I'm not sure if my last blog came up. I wrote it from the shady hotel in Van Horn Texas when our RV broke down. I was basically asking for advice from people who were mixed, but did not have any white blood in their veins. We have been getting a lot of questions about issues relevant to people who are "double minorities" (for lack of a better word), but I really do not know how to answer them. The reality is that, with the exception of Charlie, we are all half white. So if anyone out there has any stories to share with us, please do not hesitate to post a response to this blog. Your advice would be helpful.

Another area we have been getting a lot of questions from is the whole why are you doing this thing. I know that Jamie touched upon this earlier in a previous blog. It seems that Mavin is about the whole identity confirmation thing, but a lot of people are asking what comes next. Right now it seems that the movement is just trying to create space in which mixed people can own to an identity and not be labeled according to other people's perceptions.

But once we get past the whole identity thing, where will this movement take us? I feel that it is not enough for us to just have a place amongst other ethnic groups to call our own. I know personally that I came on this mission to legitimise mixed people's presence within the black community. I know that often times it is seen that mixed African Americans (especially people who are half white) are seen as "sell outs" in the eyes of many people within that community.
While I cannot say where this movement is headed, I do think that we have a right to be heard. I think it is important for me to point out that I cannot speak for anyone but myself. But I feel that whatever our message is, it is important for us to say it as a group and not allow other people to speak for us.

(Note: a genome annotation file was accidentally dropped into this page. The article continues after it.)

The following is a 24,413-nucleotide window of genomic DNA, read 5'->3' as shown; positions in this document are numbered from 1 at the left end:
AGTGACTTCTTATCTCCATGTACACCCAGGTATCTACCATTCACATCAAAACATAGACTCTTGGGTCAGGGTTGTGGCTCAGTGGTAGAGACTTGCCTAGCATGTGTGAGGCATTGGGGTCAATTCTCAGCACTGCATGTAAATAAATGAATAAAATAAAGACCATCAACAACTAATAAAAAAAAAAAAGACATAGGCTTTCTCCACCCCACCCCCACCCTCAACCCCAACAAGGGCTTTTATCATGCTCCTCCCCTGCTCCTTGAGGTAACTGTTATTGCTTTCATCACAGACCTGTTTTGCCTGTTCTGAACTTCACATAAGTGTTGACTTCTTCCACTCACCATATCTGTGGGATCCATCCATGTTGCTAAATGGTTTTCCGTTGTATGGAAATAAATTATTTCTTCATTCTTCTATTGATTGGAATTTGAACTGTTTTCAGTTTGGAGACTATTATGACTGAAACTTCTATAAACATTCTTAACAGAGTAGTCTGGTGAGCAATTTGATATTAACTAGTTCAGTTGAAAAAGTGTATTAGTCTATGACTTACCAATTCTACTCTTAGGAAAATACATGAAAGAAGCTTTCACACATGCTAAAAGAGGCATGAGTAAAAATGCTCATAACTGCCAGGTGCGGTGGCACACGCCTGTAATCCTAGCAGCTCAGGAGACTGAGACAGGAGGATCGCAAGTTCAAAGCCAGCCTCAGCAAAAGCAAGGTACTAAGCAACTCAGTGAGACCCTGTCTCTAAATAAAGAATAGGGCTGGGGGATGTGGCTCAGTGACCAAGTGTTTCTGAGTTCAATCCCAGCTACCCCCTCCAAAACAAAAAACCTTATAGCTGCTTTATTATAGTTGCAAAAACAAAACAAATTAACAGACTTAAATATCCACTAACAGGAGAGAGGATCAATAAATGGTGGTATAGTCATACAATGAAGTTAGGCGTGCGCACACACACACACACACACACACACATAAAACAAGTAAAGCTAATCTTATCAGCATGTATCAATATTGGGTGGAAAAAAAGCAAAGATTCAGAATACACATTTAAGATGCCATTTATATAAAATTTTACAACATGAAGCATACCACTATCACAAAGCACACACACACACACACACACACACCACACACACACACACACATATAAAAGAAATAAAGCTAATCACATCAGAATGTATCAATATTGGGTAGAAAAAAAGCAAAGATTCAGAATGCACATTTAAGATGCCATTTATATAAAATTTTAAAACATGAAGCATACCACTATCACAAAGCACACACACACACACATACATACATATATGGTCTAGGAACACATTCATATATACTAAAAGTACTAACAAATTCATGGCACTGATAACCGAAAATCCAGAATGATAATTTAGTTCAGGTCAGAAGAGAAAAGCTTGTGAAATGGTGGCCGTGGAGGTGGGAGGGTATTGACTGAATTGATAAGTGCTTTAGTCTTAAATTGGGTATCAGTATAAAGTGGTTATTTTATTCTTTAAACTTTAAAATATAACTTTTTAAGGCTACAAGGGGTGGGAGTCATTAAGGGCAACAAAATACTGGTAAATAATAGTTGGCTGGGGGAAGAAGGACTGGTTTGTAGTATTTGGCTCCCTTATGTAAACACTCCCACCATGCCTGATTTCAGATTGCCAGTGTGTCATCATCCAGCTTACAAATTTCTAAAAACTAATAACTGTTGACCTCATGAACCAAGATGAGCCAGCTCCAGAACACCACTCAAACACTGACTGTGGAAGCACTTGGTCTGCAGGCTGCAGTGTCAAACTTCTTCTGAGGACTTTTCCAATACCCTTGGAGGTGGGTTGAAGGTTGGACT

Wednesday, April 13, 2005

The Why - Jamie

It's been a while since I've posted anything. Generally internet based forums haven't been my trip. But as this thing goes along I'm understanding how this tour can be most effective in terms of reaching people and engaging them in dialogue. The media attention we've been getting has been surprising and seeing the counter on this blog grow tells me that people are watching us.

At today's event in Arizona a young woman spoke up about the fact that because of the ambitious, mainstream-geared approach MAVIN is taking with this project, for many we are spokes-people for this so-called movement. I don't think any of the five of us quite had that in our heads when we signed on to this and as we go along, having media interviews, having parents look to us for answers on ways to raise their children, I'm seeing just how much of a responsibility this tour has. This single project may spur some of the biggest attention our community has ever received at one time and for a great many individuals news of Generation MIX may be those peoples' first exposure to mixed people as a recognizable sector of society. It's of the hugest importance that we be as explicit as possible about the characteristics of what life as a mixed person can be like and what place within the broader social frame-work we see mixed people holding.